Case name: California Teachers Ass’n v. State Bd. of Educ., No. 99-56784 (9th Cir. 08/29/01).
Ruling: The 9th U.S. Circuit Court of Appeals ruled Proposition 227, which required teachers to provide instruction in English or face potential liability, was constitutionally valid in a case addressing a controversial English language statute. The court ruled its “chilling effect” on speech, if any, would be minimal. Also, educators could violate the statute under its terms only if they willfully and repeatedly refused to implement it.
What it means: Proposition 227, a ballot initiative, was passed by California voters in 1998. In this case, the 9th Circuit upheld the resulting law, finding its application would have a chilling effect only on a very small amount of protected speech, if any. The statute also only required teachers to provide an “overwhelming” portion of their instruction in English, not all instruction.
Summary: Codified in the California Education Code, the law restricts the use of any language other than English in schools. Section 320 of the Code provides parents the opportunity to sue and hold liable any school teacher, administrator or official “who willfully and repeatedly refuses to implement the terms of this statute.”
The California Teachers Association challenged the statute, claiming it was vague on its face and violated their First and 14th Amendment rights. They charged the law was vague, since it did not specifically indicate how teachers and officials could violate the statute. As a result, they sought to enjoin the enforcement of Section 320. The U.S. District Court, Central District of California, ejected the teachers challenge and they appealed.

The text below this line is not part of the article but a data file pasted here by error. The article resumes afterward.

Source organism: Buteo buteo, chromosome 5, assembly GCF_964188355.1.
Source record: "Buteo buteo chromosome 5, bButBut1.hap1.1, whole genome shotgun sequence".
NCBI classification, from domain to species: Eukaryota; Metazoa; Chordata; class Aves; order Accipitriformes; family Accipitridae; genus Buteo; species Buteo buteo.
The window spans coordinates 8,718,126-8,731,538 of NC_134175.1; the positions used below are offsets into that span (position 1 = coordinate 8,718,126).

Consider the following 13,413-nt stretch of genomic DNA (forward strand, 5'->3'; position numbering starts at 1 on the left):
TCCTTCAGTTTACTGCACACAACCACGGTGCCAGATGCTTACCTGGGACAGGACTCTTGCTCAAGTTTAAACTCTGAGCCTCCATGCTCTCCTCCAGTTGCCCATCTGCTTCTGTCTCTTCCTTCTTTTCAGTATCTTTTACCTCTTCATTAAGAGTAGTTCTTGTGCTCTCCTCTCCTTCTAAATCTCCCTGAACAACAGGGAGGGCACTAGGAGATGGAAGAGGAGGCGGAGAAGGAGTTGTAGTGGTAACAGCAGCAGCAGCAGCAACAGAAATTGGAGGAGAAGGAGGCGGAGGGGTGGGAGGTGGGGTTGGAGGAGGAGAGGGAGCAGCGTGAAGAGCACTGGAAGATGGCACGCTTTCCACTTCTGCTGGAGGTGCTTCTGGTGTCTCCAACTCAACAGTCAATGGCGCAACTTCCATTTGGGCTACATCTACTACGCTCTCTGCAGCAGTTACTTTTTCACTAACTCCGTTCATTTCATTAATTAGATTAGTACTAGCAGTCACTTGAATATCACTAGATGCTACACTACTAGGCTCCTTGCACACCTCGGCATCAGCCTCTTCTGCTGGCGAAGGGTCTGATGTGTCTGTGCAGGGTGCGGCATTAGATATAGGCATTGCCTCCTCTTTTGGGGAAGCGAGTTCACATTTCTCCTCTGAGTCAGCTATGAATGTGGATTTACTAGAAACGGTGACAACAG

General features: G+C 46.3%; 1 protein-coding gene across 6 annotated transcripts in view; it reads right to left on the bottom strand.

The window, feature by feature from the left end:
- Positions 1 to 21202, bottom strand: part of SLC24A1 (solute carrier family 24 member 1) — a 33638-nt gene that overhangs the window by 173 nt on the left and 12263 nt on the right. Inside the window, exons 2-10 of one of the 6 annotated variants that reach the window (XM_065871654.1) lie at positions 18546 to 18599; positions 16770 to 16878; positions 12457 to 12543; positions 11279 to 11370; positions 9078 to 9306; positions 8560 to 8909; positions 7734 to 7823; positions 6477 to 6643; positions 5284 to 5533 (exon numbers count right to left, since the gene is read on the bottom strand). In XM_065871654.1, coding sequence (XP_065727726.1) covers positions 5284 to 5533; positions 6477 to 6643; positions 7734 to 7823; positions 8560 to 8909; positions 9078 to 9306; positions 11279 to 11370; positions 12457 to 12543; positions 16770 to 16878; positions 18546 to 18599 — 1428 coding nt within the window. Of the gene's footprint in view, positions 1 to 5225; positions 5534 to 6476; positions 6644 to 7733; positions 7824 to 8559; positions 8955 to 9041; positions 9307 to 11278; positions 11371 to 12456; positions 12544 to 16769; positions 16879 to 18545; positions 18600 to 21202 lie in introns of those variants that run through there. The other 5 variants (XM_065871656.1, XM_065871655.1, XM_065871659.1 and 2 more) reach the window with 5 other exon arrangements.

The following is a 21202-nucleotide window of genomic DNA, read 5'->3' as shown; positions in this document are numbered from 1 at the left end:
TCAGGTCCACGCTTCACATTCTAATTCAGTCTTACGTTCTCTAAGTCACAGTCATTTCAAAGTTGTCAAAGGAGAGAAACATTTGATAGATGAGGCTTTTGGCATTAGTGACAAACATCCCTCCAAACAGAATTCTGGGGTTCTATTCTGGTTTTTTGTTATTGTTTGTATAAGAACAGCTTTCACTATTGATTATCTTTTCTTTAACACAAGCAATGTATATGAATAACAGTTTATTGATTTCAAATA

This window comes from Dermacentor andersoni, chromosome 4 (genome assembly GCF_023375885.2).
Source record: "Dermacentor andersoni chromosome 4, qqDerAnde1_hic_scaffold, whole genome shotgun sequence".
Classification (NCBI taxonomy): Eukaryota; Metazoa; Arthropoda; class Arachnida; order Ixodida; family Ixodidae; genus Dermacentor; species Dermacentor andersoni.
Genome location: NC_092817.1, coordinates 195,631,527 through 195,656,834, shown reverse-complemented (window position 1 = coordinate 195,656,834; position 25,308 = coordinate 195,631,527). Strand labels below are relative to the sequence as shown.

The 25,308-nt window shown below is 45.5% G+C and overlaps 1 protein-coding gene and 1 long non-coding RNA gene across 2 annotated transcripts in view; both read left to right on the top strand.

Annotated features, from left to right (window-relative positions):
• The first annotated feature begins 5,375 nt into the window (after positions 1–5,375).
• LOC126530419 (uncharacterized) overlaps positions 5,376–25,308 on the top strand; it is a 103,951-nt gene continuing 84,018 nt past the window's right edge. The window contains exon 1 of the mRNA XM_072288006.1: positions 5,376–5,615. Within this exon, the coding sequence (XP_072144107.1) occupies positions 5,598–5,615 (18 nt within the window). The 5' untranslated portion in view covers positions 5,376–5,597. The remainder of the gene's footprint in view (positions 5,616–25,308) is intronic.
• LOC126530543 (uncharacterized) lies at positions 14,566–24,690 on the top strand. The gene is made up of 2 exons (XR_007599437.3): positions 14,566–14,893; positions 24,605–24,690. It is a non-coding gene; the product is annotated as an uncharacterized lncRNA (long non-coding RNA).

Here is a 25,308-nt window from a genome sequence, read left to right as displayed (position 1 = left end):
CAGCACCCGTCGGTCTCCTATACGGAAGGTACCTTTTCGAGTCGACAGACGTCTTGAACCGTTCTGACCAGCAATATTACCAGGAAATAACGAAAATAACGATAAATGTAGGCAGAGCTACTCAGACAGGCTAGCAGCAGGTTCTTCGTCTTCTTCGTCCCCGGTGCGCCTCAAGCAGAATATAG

The 9th Circuit upheld the District Court and ruled Section 320 was not unconstitutionally vague. The court commented facial invalidation of a statute was an extreme remedy and one to be used sparingly. The current case was not an instance where that extreme remedy was applicable. First, its application would have a chilling effect only on a negligible amount of protected speech, if it chilled any speech at all. It would be unlikely teachers and officials would completely limit themselves to English only, as the statute required the teachers to provide an “overwhelming” portion of their instruction in English, not all instruction. Thus, the teachers could still use non-English languages when necessary.
Second, the districts’ pedagogical interests outweighed the teachers’ First Amendment interests. The level of First Amendment protection afforded to teachers’ instructional speech, if any was afforded at all, was significantly lower than that afforded to a lay person in a public setting.
Finally, the level of intent required by Section 320 was substantial, the court noted. That is, the teachers and officials could not be found liable for a single violation of the statute or an inadvertent violation of the statute, as it required them to “refuse to implement” the statute “willfully and repeatedly.” Thus, the court stated it seriously doubted such wrongful intent could be found if an educator in good faith attempted to comply with Proposition 227.